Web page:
Nearly 70 percent of high-ranking technology professionals believe that security will be less of an obstacle to greater cloud and software-defined data centre (SDDC) adoption by the end of 2016.
The new 2016 State of the Cloud and SDDC Study from HyTrust surveyed more than 500 C-level executives, directors, vice presidents, IT managers, engineers and other tech leaders in large and medium enterprises in the UK and US to understand the issues and trends related to deploying an SDDC.
More than two-thirds (67 percent) of business leaders and IT pros feel that data breach/security risk will likely or more than likely slow migration to the SDDC. Over half (55 percent) feel there will be more data breaches and other security issues.
Respondents from the C-Suite expect to see security as less of an obstacle (74 percent), 54 percent expect to see more breaches, 18 percent expect fewer breaches, and 33 percent expect to see fewer breaches - but only after a strategic focus on security.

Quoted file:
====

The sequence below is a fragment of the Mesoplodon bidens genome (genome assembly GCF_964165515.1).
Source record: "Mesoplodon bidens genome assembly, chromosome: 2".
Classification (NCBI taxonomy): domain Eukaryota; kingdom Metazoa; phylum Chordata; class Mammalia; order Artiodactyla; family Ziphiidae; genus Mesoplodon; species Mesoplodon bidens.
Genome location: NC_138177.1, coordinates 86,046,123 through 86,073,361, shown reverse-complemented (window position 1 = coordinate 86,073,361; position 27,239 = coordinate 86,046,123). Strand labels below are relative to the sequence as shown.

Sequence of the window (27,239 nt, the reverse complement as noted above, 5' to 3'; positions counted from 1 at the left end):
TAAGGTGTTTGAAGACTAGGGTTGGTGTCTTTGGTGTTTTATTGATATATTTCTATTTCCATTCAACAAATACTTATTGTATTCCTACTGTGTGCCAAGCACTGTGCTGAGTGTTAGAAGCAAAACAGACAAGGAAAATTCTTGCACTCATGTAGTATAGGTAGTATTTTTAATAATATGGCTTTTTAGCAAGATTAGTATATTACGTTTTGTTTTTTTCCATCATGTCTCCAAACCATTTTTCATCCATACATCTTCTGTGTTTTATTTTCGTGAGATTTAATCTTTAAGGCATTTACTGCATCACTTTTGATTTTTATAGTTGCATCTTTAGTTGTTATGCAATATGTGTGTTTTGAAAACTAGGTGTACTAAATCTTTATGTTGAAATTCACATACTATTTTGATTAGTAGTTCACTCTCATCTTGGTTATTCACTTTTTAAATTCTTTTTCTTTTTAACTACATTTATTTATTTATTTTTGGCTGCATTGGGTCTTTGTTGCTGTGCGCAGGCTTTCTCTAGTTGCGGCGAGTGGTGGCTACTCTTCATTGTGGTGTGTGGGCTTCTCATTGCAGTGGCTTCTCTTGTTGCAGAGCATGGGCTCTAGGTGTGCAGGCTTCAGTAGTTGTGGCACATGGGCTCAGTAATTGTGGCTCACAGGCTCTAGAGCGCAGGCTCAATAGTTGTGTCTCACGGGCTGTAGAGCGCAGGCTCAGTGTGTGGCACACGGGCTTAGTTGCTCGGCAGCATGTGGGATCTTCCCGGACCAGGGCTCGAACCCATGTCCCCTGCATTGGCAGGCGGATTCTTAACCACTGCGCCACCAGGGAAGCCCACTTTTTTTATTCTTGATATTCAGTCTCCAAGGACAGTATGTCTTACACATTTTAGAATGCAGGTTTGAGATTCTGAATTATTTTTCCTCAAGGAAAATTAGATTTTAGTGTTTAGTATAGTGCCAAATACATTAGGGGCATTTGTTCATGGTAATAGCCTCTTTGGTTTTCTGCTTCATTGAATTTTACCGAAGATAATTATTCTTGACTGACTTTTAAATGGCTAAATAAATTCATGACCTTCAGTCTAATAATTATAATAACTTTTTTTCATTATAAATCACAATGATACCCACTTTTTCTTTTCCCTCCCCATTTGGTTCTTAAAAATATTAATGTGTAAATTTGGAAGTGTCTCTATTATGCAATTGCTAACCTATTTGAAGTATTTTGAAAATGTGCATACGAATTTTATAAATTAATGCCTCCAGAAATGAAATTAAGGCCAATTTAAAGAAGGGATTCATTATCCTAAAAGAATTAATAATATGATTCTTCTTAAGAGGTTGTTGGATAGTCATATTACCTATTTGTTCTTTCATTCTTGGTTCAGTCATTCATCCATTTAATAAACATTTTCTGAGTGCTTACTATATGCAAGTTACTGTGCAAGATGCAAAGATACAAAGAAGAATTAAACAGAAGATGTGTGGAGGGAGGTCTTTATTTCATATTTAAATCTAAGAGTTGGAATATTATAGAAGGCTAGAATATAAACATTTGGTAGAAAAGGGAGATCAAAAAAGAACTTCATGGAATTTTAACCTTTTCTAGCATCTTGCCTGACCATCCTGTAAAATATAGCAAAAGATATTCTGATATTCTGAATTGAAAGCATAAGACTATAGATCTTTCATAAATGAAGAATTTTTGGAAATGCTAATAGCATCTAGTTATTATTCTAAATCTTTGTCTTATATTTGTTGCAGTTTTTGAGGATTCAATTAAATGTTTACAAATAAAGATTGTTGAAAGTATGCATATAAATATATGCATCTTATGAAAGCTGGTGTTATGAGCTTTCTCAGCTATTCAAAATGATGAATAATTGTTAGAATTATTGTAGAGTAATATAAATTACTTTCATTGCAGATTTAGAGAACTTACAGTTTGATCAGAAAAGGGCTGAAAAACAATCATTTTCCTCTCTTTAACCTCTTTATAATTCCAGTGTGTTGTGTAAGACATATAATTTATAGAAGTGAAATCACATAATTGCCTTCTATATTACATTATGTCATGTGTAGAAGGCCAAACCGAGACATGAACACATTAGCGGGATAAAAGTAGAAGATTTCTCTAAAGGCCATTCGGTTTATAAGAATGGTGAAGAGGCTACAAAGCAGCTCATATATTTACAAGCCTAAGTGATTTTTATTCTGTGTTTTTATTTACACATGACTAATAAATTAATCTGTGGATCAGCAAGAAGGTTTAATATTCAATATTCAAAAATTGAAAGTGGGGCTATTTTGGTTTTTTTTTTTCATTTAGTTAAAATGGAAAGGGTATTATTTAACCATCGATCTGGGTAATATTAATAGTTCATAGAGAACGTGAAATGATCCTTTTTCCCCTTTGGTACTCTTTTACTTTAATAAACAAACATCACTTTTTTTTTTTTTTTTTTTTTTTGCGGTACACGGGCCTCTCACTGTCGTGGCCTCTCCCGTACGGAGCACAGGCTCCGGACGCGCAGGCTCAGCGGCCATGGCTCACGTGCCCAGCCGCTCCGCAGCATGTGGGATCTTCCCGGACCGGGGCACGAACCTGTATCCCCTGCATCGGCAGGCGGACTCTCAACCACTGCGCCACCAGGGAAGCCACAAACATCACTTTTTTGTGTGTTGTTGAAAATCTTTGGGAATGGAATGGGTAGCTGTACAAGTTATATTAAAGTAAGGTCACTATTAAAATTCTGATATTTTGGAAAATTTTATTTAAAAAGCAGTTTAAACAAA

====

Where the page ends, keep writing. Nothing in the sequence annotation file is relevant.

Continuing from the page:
Professionals at the manager level on the other hand have different views. Less than two-thirds (62 percent) expect to see security as less of an obstacle, while 39 percent expect more breaches, 10 percent expect fewer breaches, and 33 percent expect to see few breaches following a renewed strategic focus on cyber-security.
Security concerns rank as the number one issue (45.6 percent) that keeps organisations from virtualising all applications, including those identified as mission-critical. Budget restraints come in second at 20 percent.
The most important large-scale deployment of SDDC strategies and technologies is effective automation. A large number (90 percent) of respondents agree with that premise. IT systems admins and engineers understand it more than any others (93 percent).
“This survey is truly interesting in that it uncovers a new level of maturity in organisations pursuing a SDDC leveraging virtualisation and the cloud. It's long been happening, but now faster and with greater conviction and comfort than perhaps ever before. Security and privacy have always been the critical inhibitors, and no one denies that these issues still concern senior executives,” said Eric Chiu, president of HyTrust.